Wednesday, 30 November 2011


“In an uncertain world, all things are ‘usually...’”

So said our guide on our first morning in Moscow in response to the question: “Is it usually this cold in November?”

He followed this philosophy with another Russian gem:

“Take wodka on waking then you von’t have to vorry all day what time to have your first drink.”

Russia has always held a macabre fascination for me. Both sets of grandparents were Russian Jewish immigrants chased out by the Bolsheviks in the late 1800s during the pogroms. One uncle was thrown in the Volga with rocks tied round his ankles. Another was cut off in his prime by marauding horsemen wielding sabres. No ‘Mother Russia’ gathered my family unto her breast and so they dispersed in the diaspora to Buenos Aires, Brooklyn and Bayswater. Yet here I was returning to the land of my forefathers.

I’m not sure what I expected of Moscow but it wasn’t what I expected. I’d seen the footage of grey-coated, fur-hatted armies marching across a snow-brushed Red Square while grim-faced generals took the salute. I knew about the poverty and deprivation, families living ten to a room with barely a bowl of barley soup between them. I’d heard of dissidents being tortured by the KGB and youngsters yearning for a simple pair of jeans. But when Communism collapsed, Moscow went West to bring bling to the people.

Moscow is the capital of the world’s biggest country, the beating heart of European Russia. The architecture is a fusion of splendour and austerity: affluence in the shape of ornate Belle Époque classicism battling for supremacy over inevitable Cold War concrete. Lavish cathedrals with golden cupolas stand serenely in the shadow of thick set apartment blocks. Flashy shop fronts house French and Italian franchises; restaurants serve Asian Fusion cuisine and late-night Karaoke bars proclaim the shaking off of state-imposed imperialism.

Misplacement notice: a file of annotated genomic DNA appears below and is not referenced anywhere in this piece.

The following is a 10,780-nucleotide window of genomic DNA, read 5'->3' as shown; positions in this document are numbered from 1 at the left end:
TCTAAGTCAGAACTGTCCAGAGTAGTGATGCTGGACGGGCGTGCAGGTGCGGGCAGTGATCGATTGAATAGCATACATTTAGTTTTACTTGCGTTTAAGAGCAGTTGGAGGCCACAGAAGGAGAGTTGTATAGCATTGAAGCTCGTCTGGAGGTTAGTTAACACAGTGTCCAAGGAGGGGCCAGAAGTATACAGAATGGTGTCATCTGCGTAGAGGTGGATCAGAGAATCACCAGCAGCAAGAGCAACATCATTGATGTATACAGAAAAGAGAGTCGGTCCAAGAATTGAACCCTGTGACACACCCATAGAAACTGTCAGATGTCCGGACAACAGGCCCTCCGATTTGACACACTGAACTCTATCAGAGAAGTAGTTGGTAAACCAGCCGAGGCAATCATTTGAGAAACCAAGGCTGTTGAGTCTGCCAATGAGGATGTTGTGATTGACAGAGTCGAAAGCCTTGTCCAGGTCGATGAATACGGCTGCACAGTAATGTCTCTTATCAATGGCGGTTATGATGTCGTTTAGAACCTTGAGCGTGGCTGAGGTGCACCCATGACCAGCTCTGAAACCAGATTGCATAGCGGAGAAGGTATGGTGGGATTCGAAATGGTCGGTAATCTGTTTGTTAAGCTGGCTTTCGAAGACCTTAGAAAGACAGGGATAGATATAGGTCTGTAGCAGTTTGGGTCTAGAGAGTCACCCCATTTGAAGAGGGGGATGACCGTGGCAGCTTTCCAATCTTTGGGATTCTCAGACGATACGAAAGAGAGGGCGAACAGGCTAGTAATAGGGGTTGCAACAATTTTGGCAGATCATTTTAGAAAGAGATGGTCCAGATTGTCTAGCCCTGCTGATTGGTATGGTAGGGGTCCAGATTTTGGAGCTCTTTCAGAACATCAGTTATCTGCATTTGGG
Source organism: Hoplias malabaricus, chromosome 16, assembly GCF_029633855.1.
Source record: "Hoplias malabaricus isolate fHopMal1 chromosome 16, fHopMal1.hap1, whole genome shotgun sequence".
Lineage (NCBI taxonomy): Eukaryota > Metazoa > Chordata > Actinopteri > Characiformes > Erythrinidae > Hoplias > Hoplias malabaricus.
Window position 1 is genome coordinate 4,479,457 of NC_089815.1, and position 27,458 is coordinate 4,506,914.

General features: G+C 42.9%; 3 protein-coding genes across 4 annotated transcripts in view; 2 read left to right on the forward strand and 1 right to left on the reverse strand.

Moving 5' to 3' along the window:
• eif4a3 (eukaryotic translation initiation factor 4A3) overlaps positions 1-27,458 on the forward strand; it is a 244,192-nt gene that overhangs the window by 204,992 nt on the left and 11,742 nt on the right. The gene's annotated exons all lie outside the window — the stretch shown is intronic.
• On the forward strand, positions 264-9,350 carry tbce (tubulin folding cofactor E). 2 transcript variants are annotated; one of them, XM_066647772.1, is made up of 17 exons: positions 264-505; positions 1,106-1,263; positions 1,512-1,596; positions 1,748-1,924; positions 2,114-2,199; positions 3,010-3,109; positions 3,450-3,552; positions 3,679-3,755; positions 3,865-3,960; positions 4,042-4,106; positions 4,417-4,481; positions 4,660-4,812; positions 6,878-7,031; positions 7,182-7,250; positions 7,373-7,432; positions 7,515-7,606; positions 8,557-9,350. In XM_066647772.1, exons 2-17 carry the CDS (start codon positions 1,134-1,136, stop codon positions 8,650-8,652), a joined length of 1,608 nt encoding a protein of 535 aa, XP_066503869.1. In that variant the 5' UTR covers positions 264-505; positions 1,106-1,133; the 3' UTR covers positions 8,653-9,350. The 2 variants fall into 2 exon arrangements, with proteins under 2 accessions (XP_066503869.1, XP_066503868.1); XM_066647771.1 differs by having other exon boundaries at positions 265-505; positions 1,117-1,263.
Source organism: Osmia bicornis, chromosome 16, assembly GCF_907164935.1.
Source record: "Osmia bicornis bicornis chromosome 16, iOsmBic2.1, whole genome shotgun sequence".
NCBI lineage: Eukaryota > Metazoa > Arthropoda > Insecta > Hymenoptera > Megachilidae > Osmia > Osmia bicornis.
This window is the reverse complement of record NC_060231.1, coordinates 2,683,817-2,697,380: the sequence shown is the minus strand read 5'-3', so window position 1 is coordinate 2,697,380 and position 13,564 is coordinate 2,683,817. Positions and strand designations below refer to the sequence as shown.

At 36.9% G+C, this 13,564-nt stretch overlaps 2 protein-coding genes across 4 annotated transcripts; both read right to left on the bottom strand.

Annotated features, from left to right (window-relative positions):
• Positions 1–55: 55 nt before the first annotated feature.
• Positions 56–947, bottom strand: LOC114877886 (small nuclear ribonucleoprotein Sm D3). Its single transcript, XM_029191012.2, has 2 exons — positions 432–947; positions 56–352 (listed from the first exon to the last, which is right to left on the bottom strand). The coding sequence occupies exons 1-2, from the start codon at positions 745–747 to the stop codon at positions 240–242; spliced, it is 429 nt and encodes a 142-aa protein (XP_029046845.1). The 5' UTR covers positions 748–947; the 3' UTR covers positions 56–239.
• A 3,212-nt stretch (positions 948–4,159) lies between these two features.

The centre is spotless; wide avenues called ‘Prospekts’ are lined with grand baroque buildings reeking of Tsarist times. Dark forbidding structures in which 007, 8 and 9must surely have been interrogated seem less sinister with a branch of McDonald’s at street level.

Our agenda for Day One offered a City Tour but it omitted the word ‘walking’. The implied coach, minibus or private car was, in fact, Sergei, on time and on foot. We set off into the cold crisp morning ill-equipped against the Siberian wind that whistled through our very bones within minutes of leaving the overheated comfort of the National Hotel.

The pavements around the Kremlin are kept pristine by a militia of lady cleaners diligently disposing of every stray fag end, waste paper or leaf that dares to fall. One of them was beating the hell out of a tree so her co-worker could rake up the remnants and cart them away. Autumn and its attendant untidiness is not welcome here...

To be continued...